Friday, November 28, 2008

Why Harper may not mind losing the Vote of Confidence

The news is filled with articles of the upcoming or potential Vote of No Confidence. As this would be based upon the financial statement and the speech from the throne if the present government loses, the Prime Minister would either resign or call for a new election. If it is the former, the Governor General, her Execellency Michaëlle Jean could ask the Opposition if they are capable of forming a government, thus saving us from the potential of another General Election.

The Press is reporting of a deal between the Liberals and the NDP to form a coalition government. Jophn Ivison has this opinion on that happening.

So what would happen is that the Liberal-NDP coalition would form the government, with the two parties dividing up the cabinet seats in accordance to whatever deal has been made. This would mean the new Prime Minister would be Stéphane Maurice Dion. Now this is the man almost no Canadians had any confidence towards during the past election, in fact he didn't even have support of his own party, which is why he is either a interm leader or the guy who's there only because there is nobody else. So already you can see a few problems with this deal. I've also read that some have suggested the new PM would be Michael Ignatieff, which would impress his BFF Bob Rae, who also happens to be running for the leadership of the Liberal Party of Canada (Bloc Toronto). No doubt there would be some appeasement, such as a very nice cabinet post, but what if the post Rae wants is promised to the NDP.

As of right now, Prime Minister Harper has been able to delay the vote for a week, probably in hope of getting some deal with the Opposition.

What I'm thinking, perhaps in the back of his mind, he's mulling over whether or not he shouldn't let the vote happen. Let's say he loses, resigns and a coalition is formed and takes the government. The Prime Minister is now a man who was considered by the vast majority of Canadians as being unfit as a leader and one almost no one in the country trusted in the areas of finances. Second you have a coalition of parties that are not the same and don't share that many values. Can you imagine when the remaining Martinites hear that the NDP partners want to shoot the deficit up to the stratosphere through things all sort of spending? What if its Ignatieff as PM? do you think his opponents in the upcoming leadership conference will be happy? Of course everyone will put the needs of the country ahead of personal interests and ego. Indeed they would and when you believe that, I have this bridge in Brooklyn I'm interested in selling.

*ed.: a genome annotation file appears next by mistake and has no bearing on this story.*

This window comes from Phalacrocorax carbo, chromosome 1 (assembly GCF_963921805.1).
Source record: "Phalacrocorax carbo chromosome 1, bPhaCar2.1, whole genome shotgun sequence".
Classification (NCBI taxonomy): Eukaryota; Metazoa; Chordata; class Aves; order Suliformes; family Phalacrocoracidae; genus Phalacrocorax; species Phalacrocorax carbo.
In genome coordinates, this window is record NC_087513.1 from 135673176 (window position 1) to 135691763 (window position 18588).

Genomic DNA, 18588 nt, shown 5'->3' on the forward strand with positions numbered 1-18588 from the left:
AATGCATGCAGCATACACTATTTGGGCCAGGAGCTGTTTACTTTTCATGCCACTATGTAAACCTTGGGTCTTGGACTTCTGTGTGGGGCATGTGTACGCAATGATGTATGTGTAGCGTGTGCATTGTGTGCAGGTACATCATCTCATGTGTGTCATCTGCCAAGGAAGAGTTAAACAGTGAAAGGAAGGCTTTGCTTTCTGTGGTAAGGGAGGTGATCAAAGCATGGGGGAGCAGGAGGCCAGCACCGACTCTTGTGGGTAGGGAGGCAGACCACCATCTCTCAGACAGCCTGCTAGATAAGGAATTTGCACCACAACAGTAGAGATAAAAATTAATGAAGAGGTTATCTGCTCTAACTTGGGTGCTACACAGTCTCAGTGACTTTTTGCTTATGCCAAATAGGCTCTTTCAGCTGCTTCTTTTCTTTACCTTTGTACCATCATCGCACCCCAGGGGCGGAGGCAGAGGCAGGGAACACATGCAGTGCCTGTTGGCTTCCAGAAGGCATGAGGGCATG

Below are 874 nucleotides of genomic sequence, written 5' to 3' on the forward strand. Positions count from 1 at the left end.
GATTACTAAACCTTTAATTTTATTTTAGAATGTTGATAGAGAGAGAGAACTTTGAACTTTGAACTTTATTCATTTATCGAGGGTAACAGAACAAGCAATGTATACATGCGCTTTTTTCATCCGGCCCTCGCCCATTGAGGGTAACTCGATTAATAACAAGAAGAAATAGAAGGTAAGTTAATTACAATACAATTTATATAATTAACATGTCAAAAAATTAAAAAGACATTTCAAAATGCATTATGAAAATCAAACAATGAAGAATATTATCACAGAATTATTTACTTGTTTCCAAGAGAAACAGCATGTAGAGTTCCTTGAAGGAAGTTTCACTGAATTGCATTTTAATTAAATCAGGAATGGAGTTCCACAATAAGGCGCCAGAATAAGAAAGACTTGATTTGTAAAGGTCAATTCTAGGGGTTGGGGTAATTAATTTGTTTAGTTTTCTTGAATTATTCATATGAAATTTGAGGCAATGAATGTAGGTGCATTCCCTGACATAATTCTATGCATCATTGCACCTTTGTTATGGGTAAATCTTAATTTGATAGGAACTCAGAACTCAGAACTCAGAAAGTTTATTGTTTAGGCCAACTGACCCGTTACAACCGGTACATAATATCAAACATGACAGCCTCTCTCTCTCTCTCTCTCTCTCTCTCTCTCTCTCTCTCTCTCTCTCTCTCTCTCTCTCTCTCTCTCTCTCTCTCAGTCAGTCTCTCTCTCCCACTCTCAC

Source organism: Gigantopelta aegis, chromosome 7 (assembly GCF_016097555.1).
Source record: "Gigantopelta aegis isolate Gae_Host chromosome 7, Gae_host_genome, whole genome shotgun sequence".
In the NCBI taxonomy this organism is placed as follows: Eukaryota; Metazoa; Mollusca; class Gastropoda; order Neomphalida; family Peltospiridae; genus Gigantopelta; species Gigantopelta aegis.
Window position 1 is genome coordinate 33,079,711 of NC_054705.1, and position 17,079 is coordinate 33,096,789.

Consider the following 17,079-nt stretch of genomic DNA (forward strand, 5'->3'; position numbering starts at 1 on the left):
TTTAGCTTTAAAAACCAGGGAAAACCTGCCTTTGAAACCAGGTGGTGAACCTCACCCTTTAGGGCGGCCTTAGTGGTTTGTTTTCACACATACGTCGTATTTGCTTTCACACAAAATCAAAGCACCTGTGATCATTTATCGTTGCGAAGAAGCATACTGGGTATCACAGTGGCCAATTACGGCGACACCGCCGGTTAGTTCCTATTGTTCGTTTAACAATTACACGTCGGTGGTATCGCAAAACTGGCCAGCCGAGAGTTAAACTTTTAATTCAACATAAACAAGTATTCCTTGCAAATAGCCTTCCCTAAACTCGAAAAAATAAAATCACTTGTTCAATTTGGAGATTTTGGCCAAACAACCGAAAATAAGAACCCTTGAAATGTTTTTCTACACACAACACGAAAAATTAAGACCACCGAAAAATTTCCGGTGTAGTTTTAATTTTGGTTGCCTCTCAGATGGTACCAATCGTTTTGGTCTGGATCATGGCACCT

But why would Harper not be overly upset? Consider what I've written and add this, the worst time of a recession is at the beginning. That's when all the lay-offs take place and all the problems become visible. At that particular moment, if things work out, the Coalition is in power, taking it on the chin and the Conservatives are 'trying' to give advice. Plus at the worst, you will have the NDP with their philosophy clashing with the Liberals, it will be at best a shakey coalition that will also depend upon the Bloc. In other words you have a recipe for disaster, and the only party that stands the most to gain is the Conservatives.

When the Coalition collapses, some time in the spring there will be an election and if things work out, the Liberals will have even less support. The Conservatives will point out 'how bads things were' under the Liberal-NDP coalition and declare they had the plan to help Canada. By the spring, things might improve, but not soon enough to save the Liberals and at the end of the election, the Conservatives will form the majority government. The timing again will be perfect, this recession may be a short but nasty one and so the Coalition took the worst and when the Conservatives are sworn in as the government, things will begin to pick up.

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